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El Maslaha: Generic Egyptian Action Flick
Ahmed Sakka and Ahmed Ezz’s film roles overlap for the first time in this run of the mill tale of a policeman versus a drug kingpin. Based on a true story, the film revolves around Hamza (Sakka), a policeman out for revenge. His recently wed brother, who had also been an officer, was killed by a drug dealer while on duty. Before justice could be served, the criminal’s brother, Salem (Ezz), the biggest drug kingpin in Sinai, busts him out of jail and wipes all trace of him off of the face of the Earth. Hamza requests to be transferred to the narcotics division and goes after Salem, trying his best to catch him and find out where he’s hidden his brother.
There’s really nothing very special about this film; it could easily pass for any of the dozens of B-list thrillers that Hollywood pumps out every year. To nobody’s surprise, Sakka plays the same character he always does: the cocky tough guy. Though, in this film, his defining trait is his love for his brother. Everything else about him is an enigma, not a particularly interesting one but an enigma nonetheless.
Ezz stretches his range a bit and plays sleazy character instead of a charming one, though he shares the brotherly love aspect with Sakka. His character is a bit more fleshed out than Sakka’s and he’s definitely the more successful actor of the two.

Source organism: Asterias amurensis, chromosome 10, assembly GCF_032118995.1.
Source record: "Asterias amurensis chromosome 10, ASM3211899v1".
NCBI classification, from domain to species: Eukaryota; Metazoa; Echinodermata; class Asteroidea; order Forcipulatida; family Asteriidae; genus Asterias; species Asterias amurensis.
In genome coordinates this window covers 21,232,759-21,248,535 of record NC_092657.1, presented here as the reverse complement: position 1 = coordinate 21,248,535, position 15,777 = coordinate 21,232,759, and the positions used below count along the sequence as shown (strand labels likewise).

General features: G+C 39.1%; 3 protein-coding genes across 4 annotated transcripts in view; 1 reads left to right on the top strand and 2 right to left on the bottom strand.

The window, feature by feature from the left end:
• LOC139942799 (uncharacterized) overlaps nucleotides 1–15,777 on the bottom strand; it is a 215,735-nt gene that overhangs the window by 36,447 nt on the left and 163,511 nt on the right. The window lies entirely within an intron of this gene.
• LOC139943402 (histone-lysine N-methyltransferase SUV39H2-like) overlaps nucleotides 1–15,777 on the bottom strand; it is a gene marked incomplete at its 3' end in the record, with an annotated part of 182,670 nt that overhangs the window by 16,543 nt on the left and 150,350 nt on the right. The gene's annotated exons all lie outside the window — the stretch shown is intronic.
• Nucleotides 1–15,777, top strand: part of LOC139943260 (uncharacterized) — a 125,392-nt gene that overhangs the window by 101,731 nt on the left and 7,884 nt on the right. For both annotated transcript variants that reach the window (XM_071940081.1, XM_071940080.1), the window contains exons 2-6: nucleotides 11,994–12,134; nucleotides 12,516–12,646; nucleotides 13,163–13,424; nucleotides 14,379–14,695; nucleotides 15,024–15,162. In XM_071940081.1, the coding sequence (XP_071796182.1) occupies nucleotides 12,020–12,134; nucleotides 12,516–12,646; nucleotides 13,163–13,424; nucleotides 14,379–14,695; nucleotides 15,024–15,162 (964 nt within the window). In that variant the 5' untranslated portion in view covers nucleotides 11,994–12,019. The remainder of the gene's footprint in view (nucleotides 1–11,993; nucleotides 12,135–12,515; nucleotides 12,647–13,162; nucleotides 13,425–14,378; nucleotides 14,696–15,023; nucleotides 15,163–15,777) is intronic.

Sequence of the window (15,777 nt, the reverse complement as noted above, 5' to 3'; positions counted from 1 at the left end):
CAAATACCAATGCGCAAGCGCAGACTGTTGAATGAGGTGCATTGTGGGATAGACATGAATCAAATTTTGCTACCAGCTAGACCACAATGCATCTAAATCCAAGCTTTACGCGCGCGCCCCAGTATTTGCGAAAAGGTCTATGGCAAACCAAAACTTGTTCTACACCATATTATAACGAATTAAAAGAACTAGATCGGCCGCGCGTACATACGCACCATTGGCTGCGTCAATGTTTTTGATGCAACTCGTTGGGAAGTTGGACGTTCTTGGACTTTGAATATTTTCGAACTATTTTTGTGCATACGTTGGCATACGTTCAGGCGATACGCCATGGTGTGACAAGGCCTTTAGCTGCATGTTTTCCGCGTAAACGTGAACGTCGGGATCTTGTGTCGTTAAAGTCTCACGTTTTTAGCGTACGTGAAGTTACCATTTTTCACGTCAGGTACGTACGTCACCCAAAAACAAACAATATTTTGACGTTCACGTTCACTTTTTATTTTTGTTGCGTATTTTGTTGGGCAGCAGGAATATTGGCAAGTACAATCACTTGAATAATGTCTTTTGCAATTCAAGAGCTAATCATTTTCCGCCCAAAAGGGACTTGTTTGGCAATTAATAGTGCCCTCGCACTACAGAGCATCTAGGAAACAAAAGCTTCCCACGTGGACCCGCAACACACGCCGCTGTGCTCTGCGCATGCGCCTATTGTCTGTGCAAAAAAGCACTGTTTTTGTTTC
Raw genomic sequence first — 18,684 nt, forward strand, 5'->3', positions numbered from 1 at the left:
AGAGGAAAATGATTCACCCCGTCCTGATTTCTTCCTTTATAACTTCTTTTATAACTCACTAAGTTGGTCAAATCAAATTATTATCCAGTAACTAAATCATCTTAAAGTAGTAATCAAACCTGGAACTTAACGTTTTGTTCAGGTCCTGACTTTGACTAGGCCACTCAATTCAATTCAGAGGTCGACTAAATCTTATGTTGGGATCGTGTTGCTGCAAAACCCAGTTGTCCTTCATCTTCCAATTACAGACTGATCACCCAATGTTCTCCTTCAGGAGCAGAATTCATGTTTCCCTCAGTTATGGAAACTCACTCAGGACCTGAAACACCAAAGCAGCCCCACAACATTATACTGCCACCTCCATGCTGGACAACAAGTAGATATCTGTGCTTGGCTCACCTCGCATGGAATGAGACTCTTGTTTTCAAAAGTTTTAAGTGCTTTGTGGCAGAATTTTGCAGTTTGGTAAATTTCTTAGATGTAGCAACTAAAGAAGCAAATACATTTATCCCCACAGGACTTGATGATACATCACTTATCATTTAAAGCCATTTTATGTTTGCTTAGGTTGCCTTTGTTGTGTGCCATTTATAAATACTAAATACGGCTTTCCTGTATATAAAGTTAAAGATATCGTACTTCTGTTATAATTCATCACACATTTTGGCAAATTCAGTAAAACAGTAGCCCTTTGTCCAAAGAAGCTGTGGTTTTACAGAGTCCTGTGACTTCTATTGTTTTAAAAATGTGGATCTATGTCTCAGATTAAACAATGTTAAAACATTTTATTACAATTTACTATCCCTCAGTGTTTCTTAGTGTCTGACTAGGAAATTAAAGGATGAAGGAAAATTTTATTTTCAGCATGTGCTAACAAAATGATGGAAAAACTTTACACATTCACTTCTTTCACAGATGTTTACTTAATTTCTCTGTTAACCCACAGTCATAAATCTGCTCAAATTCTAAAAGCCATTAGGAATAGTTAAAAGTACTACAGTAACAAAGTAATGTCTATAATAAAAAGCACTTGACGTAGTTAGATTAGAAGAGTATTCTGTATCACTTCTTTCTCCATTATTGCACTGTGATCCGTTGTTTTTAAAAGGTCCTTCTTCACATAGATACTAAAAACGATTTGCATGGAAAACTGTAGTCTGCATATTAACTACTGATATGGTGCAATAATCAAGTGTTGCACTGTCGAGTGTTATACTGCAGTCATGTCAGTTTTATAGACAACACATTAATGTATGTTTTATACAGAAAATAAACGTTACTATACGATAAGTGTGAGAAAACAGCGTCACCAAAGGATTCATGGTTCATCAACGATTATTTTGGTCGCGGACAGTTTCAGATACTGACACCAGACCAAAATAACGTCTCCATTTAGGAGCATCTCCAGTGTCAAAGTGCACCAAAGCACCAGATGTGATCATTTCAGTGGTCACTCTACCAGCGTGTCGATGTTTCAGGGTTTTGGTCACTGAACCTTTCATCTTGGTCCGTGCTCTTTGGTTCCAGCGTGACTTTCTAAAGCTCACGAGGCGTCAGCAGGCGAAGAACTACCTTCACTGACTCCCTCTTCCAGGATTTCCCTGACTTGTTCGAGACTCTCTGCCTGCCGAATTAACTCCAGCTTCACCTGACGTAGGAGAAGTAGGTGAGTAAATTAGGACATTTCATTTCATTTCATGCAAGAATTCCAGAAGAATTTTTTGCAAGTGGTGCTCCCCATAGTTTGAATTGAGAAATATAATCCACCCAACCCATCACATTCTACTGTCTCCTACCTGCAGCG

Pretty much every female role is window dressing. Case in point, Hamza’s brother’s widow is shown to be a significant part of the family before his death. After he kicks the bucket though, she mysteriously vanishes from the plot. Her purpose is to make the death seem tragic, though honestly if they’d wanted to do that they could have made it clear that the death was actually a murder. The editing made it seem like it was a car accident and not a deliberate shooting.
Zeina is another example of how shallow the female characters are. She plays the murderer’s girlfriend and is used solely as a way for Salem to prove how much of a creep he is by lusting after her. Hanan Turk and Kinda Alloush round up the female cast members and are similarly underused.
The real kicker though is that the film is rather old fashioned. At one point, Hazem suggests using two different walkie-talkies. An old one, which the mob had tapped, was going to be used to broadcast false information; a new one would be used to coordinate the police team’s real plans. This is as smart as the film gets and this suggestion was treated as a brainwave.
The plot is also occasionally unclear. We mentioned the vague murder, which is a travesty seeing as it kicks off the entire film, but the final showdown is also rather muddled. It’s just really hard to keep track of what’s going on even though not a lot is happening.